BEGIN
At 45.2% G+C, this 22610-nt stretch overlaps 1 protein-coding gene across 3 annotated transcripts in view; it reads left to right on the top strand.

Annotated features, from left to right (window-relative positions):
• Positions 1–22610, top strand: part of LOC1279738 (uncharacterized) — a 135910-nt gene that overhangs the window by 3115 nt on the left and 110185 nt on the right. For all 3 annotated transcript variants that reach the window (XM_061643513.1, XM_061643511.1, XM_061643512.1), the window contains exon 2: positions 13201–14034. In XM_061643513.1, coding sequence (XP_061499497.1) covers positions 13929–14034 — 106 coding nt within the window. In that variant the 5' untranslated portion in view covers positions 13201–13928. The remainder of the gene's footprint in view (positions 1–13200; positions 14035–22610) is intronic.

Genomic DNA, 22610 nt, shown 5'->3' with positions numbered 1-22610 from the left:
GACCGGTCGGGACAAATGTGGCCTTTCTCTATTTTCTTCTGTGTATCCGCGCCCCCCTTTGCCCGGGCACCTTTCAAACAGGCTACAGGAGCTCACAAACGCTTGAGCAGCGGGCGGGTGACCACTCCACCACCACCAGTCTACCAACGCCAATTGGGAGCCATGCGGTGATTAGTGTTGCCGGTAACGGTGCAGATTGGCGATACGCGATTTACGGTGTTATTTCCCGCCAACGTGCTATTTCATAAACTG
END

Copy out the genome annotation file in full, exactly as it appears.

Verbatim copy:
At 45.2% G+C, this 22610-nt stretch overlaps 1 protein-coding gene across 3 annotated transcripts in view; it reads left to right on the top strand.

Annotated features, from left to right (window-relative positions):
• Positions 1–22610, top strand: part of LOC1279738 (uncharacterized) — a 135910-nt gene that overhangs the window by 3115 nt on the left and 110185 nt on the right. For all 3 annotated transcript variants that reach the window (XM_061643513.1, XM_061643511.1, XM_061643512.1), the window contains exon 2: positions 13201–14034. In XM_061643513.1, coding sequence (XP_061499497.1) covers positions 13929–14034 — 106 coding nt within the window. In that variant the 5' untranslated portion in view covers positions 13201–13928. The remainder of the gene's footprint in view (positions 1–13200; positions 14035–22610) is intronic.

Genomic DNA, 22610 nt, shown 5'->3' with positions numbered 1-22610 from the left:
GACCGGTCGGGACAAATGTGGCCTTTCTCTATTTTCTTCTGTGTATCCGCGCCCCCCTTTGCCCGGGCACCTTTCAAACAGGCTACAGGAGCTCACAAACGCTTGAGCAGCGGGCGGGTGACCACTCCACCACCACCAGTCTACCAACGCCAATTGGGAGCCATGCGGTGATTAGTGTTGCCGGTAACGGTGCAGATTGGCGATACGCGATTTACGGTGTTATTTCCCGCCAACGTGCTATTTCATAAACTG